In my 2012 review of The Cloisters, I had written about how the imagined landscape (Britain, in these cases) features so strongly in some strains of contemporary experimental folk music. Granted, this has been a central theme in folk since the 60s revival, but as I argue, the ease with which electronic manipulation can be applied these days has really influenced some of the more experimental folk works in the past decade or so. This heightened interplay of the ‘acoustic’ and electronic, and in a broader sense, between the rural and the urban, makes for a liminal artistic and imaginary field that is finding different forms of expression these days. […read more…]
Nathanaël Larochette’s Musk Ox is now a trio, and with the new album Woodfall, the music has evolved to fully fledged chamber folk. Larochette’s classical guitar works in unison with the violin and cello parts added by Evan Runge & Raphael Weinroth-Browne, the latter of whom also co-composed the album. The result is a suite taking parts from both classical music and the acoustic romantic neofolk from the mid-nineties and later. […read more…]
Short reviews of: Alasdair Roberts & Robin Robertson – Hirta Songs (2013, Stone Tape); Immortal Bird – Akrasia (2014, Self-released); Kentin Jivek & Miro Snejdr – Voir Dire (2014, Self-released); Wolves in the Throne Room – Celestite (2014, Artemisia). […read more…]
Dutch label tonefloat and the prolific Flemish musician Dirk Serries have been working together closely for years now, but this month, they are taking their collaboration to a new level. A New Wave of Jazz is the title of a new sublabel of tonefloat and its description suggests that it will be home to music with a dedicated improvisational approach, inspired by the free jazz and DIY philosophy of Sun Ra and the El Saturn label. In this case, that means albums curated by Serries, released on limited edition LPs in custom sleeves. […read more…]
“Weird Evening Lament” is a result of my collaboration with fellow mixer WeirdwithBeard. We’ve been following each other’s mixes for quite a while and decide to knock some shit together. The result is very eclectic, as you might expect. Hopefully it’ll make as much sense to you as it did to us. […read more…]
For the Returning Sun by Evening Of Light on Mixcloud
A special long mix, without presentation, for the people who are in need of a bit of Sun in their lives. I hope this will give you warmth and hope.
Thanks to Michael Tanner for inspiration, and to Jack de Quidt for allowing me to use his music. De Quidt’s song is the soundtrack to a short videogame by Cameron Kunzelman, which you can play here: http://heylookatmygames.com/ship/.
It’s been a few years since I got to know Canadian duo AUN (Julie Leblanc, Martin Dumais) from their album Black Pyramid on Cyclic Law. Compared to that album, Alpha Heaven feels a bit less dense, with less focus on heavy drones, and more on open spaces, although both are still present. The main chunk of this album is extremely pleasant and mostly calm. More so than previous works, Alpha Heaven seems to have something of an outer space setting for me, which is of course stimulated by some of the titles, which suggest celestial bodies and exploration. […read more…]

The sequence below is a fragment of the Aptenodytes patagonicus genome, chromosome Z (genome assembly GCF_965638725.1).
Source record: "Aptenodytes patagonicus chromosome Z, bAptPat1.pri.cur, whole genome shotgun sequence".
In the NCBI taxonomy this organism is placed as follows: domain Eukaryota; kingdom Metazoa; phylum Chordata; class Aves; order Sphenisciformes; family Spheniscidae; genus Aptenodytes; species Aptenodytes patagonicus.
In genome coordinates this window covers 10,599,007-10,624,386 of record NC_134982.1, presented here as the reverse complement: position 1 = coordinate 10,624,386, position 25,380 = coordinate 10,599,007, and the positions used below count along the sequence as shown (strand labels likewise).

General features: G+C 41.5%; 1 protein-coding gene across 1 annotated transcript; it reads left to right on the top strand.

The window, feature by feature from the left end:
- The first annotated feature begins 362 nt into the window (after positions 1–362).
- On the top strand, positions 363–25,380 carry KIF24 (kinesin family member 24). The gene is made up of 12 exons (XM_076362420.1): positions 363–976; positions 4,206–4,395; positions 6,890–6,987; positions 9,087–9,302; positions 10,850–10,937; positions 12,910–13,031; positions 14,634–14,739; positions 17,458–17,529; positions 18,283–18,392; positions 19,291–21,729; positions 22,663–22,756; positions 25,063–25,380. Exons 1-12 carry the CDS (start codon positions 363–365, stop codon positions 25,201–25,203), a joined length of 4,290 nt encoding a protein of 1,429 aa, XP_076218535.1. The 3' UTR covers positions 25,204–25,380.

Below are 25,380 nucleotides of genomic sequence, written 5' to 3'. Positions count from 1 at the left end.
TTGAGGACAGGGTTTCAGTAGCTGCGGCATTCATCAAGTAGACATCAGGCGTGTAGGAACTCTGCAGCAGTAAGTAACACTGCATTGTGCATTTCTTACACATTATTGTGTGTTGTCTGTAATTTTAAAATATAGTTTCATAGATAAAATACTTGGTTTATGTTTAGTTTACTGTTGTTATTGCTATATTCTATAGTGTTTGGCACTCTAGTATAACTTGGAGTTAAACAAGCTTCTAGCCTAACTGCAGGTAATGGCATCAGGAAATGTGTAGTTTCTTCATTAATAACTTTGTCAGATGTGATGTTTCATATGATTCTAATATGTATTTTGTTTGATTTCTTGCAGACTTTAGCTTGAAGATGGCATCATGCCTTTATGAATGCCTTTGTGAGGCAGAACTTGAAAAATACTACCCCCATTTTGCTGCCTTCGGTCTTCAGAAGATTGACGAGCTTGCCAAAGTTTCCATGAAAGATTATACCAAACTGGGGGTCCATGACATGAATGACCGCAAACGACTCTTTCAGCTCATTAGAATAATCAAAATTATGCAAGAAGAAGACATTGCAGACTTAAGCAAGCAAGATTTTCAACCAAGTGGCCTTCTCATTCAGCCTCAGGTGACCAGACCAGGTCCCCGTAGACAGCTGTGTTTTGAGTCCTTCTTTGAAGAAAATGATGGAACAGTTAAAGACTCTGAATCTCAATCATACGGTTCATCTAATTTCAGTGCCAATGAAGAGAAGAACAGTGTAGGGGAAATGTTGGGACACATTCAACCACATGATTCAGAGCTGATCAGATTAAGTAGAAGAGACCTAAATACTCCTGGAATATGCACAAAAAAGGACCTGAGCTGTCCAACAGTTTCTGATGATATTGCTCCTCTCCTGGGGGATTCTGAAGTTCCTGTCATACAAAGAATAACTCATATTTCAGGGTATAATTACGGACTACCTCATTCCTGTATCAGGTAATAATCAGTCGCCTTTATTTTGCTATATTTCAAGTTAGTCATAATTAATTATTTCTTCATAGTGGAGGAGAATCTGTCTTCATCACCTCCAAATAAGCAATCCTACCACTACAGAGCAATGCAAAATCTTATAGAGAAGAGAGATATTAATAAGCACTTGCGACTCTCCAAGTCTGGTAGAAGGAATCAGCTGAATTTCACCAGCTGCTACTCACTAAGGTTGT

Cloudscape #42: November 2013 by Evening Of Light on Mixcloud
Art: The Veil by Claudio Bravo.
00:00 | Sabled Sun | Through the Gates | 2146 | 2013 03:06 | Postdrome | This Ship Creaks | Where the Kind Will Land | 2013 04:23 | Brethren of the Free Spirit | Аποκαλνψις, The Lifting of the Veil | All Things Are from Him, through Him and in Him | 2008 11:48 | Jessica Curry | From […read more…]
The Floating World is the main artistic project of Amanda Votta, specialising in flute-based ambient music with dark and mysterious undertones. Starting as a solo flute project with its first releases eight years ago, it has since attracted numerous collaborators on various instruments and, occasionally, spoken word. Recent albums The Apparition and We Hunted have appeared on Cyclic Law and Reverb Worship, respectively, and this label attention will hopefully propel Votta’s music into a wider audience. Her latest album, The Wood Beyond the World, is just out on Eclipse, the subsidiary label of Cyclic Law. […] The interview below is the result of an email conversation I had with Amanda. My intention was not just to give her the opportunity to tell us a bit about the history of The Floating World, but also to get her to delve a bit deeper into literary and art history, a topic I know she enjoys. As you’ll see, those promises were fulfilled, as Amanda has a lot to say on the subject. […read more…]
Songs are sometimes immortal travellers, and if you follow their tracks, you end up in all kinds of places. Regular readers will know I have a weak spot for folk ballads, and their history and various interpretations are fascinating to track. Bushes and Briars came onto my path from different directions, but I’ll get to that later. The oldest mentions of the ballad that I could find are from nineteenth century broadsides such as this one. It’s a classic love ballad, in the sense that it explores some of the troubles and uncertainties of love and relationships. The woman in the song doesn’t trust men, and the last line suggests she’s driven to suicide because of it. Within the context of British ballads as a whole, that is understandable, as many of them are about men preying on (and murdering) women. In 1904, the song was collected and rearranged by English composer Ralph Vaughan Williams, and from there on it entered into the repertoire of many choir and solo singers. […read more…]